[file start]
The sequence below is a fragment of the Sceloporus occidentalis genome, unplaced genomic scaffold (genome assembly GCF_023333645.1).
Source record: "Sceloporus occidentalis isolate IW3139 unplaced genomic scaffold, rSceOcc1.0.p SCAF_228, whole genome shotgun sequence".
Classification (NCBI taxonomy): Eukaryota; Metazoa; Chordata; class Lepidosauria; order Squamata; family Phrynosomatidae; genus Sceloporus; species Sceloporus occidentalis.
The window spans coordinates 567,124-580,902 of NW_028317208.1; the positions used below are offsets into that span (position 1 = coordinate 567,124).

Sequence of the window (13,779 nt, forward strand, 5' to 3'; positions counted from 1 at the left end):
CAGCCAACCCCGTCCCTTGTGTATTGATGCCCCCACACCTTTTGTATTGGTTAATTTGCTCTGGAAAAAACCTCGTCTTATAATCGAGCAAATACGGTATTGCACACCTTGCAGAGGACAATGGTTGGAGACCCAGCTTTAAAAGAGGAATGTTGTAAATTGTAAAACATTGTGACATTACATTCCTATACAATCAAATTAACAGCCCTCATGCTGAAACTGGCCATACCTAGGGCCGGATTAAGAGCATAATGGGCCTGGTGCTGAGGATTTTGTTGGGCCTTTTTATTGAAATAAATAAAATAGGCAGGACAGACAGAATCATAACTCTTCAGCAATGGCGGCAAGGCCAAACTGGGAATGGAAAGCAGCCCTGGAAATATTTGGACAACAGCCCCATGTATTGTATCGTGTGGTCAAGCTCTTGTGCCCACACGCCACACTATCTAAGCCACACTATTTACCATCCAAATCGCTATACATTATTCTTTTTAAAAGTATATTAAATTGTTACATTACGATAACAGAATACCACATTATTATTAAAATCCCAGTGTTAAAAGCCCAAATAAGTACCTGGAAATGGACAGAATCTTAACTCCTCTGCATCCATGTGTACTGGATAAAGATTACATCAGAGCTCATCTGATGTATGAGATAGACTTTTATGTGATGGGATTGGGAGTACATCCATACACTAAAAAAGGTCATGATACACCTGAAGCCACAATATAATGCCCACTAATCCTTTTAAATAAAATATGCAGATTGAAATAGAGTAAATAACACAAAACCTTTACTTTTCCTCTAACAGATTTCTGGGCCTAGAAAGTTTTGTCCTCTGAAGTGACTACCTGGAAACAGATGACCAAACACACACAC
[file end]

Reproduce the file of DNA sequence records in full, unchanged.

The sequence below is a fragment of the Sceloporus occidentalis genome, unplaced genomic scaffold (genome assembly GCF_023333645.1).
Source record: "Sceloporus occidentalis isolate IW3139 unplaced genomic scaffold, rSceOcc1.0.p SCAF_228, whole genome shotgun sequence".
Classification (NCBI taxonomy): Eukaryota; Metazoa; Chordata; class Lepidosauria; order Squamata; family Phrynosomatidae; genus Sceloporus; species Sceloporus occidentalis.
The window spans coordinates 567,124-580,902 of NW_028317208.1; the positions used below are offsets into that span (position 1 = coordinate 567,124).

Sequence of the window (13,779 nt, forward strand, 5' to 3'; positions counted from 1 at the left end):
CAGCCAACCCCGTCCCTTGTGTATTGATGCCCCCACACCTTTTGTATTGGTTAATTTGCTCTGGAAAAAACCTCGTCTTATAATCGAGCAAATACGGTATTGCACACCTTGCAGAGGACAATGGTTGGAGACCCAGCTTTAAAAGAGGAATGTTGTAAATTGTAAAACATTGTGACATTACATTCCTATACAATCAAATTAACAGCCCTCATGCTGAAACTGGCCATACCTAGGGCCGGATTAAGAGCATAATGGGCCTGGTGCTGAGGATTTTGTTGGGCCTTTTTATTGAAATAAATAAAATAGGCAGGACAGACAGAATCATAACTCTTCAGCAATGGCGGCAAGGCCAAACTGGGAATGGAAAGCAGCCCTGGAAATATTTGGACAACAGCCCCATGTATTGTATCGTGTGGTCAAGCTCTTGTGCCCACACGCCACACTATCTAAGCCACACTATTTACCATCCAAATCGCTATACATTATTCTTTTTAAAAGTATATTAAATTGTTACATTACGATAACAGAATACCACATTATTATTAAAATCCCAGTGTTAAAAGCCCAAATAAGTACCTGGAAATGGACAGAATCTTAACTCCTCTGCATCCATGTGTACTGGATAAAGATTACATCAGAGCTCATCTGATGTATGAGATAGACTTTTATGTGATGGGATTGGGAGTACATCCATACACTAAAAAAGGTCATGATACACCTGAAGCCACAATATAATGCCCACTAATCCTTTTAAATAAAATATGCAGATTGAAATAGAGTAAATAACACAAAACCTTTACTTTTCCTCTAACAGATTTCTGGGCCTAGAAAGTTTTGTCCTCTGAAGTGACTACCTGGAAACAGATGACCAAACACACACAC